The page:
Analysis

Democrats Clinton and Sanders Slug It Out in Tense Rumble

Debate ahead of New Hampshire primaries was riveting, but repeated too often could start to resemble Muppets Statler and Waldorf on the balcony.

Presidential hopefuls Hillary Clinton and Bernie Sanders shake hands at the conclusion of the Democratic debate in New Hampshire on February 4, 2016.
Bloomberg

Hillary Clinton and Bernie Sanders exchanged blows and drew blood in their Thursday night debate in advance of next week’s New Hampshire primaries. Most commentators, or at least this one, gave the round to Clinton, but only on points. Given Sanders’ commanding lead in the polls it probably won’t have a dramatic effect on Tuesday’s primaries anyway, though it could be a harbinger of things to come.

The first hour of the two-hour show was undoubtedly the tensest and most riveting of all the Democratic debates until now. Martin O’Malley’s departure from the race changed the atmospherics between Sanders and Clinton, plunging them into a testy one-on-one confrontation.

Clinton’s meager victory in Iowa, which Sanders doesn’t fully acknowledge yet, only poured fat on the fire: Clinton seemed incensed at the prospect that the 74-year-old senator from Vermont would reprise Barack Obama in 2008 and steal the Democratic nomination from under her nose. A stern-faced Clinton vented her anger at Sanders, though at times it seems that she was deliberately goading him to lose control and appear as a cranky old man. There were moments when Sanders indeed seemed set to detonate, but he drew back from the brink every time.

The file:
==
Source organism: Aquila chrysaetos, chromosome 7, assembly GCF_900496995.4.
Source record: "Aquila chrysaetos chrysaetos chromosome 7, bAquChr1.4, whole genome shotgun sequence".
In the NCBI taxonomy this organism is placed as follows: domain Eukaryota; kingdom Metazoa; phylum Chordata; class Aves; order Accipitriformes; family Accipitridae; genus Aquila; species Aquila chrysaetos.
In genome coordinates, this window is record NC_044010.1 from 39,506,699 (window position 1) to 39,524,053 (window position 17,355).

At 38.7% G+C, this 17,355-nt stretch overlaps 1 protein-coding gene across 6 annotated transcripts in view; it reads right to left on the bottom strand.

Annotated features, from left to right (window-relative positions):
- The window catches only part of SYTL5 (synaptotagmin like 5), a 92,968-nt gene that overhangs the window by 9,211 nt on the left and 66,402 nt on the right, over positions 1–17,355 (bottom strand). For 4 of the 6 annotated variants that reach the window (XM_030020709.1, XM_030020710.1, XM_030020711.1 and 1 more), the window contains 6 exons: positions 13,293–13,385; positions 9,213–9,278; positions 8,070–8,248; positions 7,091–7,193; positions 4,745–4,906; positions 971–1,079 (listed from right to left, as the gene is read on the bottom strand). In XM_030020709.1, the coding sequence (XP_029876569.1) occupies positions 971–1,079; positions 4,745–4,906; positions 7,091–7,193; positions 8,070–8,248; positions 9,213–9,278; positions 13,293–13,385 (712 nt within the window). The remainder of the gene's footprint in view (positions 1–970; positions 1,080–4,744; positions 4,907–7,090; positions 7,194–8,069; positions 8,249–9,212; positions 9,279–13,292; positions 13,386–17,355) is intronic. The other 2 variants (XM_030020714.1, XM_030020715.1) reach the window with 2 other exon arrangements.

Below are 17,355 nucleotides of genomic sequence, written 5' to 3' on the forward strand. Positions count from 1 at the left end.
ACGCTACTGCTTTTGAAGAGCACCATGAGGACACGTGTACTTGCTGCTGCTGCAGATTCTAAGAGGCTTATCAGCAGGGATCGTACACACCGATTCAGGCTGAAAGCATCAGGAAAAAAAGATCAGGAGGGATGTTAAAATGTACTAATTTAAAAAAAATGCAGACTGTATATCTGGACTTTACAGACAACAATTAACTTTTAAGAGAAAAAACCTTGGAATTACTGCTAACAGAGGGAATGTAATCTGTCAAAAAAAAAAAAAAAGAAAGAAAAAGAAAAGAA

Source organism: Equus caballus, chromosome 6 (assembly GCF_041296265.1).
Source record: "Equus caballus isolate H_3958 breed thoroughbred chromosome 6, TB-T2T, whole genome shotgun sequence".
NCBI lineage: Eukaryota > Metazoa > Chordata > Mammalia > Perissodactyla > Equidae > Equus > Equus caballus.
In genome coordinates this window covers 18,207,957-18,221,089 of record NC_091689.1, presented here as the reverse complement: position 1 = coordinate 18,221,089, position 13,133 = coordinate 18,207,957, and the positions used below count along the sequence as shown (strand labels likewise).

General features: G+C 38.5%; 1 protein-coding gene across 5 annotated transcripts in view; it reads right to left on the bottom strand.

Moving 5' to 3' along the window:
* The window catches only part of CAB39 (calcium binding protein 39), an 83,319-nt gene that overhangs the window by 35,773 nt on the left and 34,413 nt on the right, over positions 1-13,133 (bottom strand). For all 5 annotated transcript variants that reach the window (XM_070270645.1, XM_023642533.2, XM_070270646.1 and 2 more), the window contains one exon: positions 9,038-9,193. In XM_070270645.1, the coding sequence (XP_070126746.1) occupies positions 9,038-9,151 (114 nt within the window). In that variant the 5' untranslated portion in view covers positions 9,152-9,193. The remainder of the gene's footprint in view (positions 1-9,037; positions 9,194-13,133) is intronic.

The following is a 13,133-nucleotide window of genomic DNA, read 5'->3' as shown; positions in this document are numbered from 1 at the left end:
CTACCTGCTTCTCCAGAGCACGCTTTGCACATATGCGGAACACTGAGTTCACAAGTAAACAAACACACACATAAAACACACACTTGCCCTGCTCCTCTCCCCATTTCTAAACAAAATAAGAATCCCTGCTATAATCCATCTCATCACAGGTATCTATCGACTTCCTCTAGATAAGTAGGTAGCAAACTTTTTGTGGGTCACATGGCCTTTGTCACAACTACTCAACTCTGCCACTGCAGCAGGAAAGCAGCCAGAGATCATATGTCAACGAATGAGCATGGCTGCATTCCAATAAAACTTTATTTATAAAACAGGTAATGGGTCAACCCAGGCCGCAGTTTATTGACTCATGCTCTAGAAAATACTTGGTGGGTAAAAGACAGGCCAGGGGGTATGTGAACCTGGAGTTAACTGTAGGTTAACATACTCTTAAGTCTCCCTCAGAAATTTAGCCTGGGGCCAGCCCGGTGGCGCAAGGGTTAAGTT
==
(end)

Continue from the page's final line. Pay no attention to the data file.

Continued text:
Sanders messed up on foreign affairs. Asked about the greatest threats facing America, he seemed unprepared, placing North Korea at the top. Then he mumbled, “North Korea is a very strange situation because it is such an isolated country run by a handful of dictators, or maybe just one.” It didn’t come close to Gerald Ford’s cataclysmic 1976 faux pas, when he said that “The Soviets don’t dominate Eastern Europe” but it didn’t do much good for Sanders’ already questionable credentials on foreign policy either.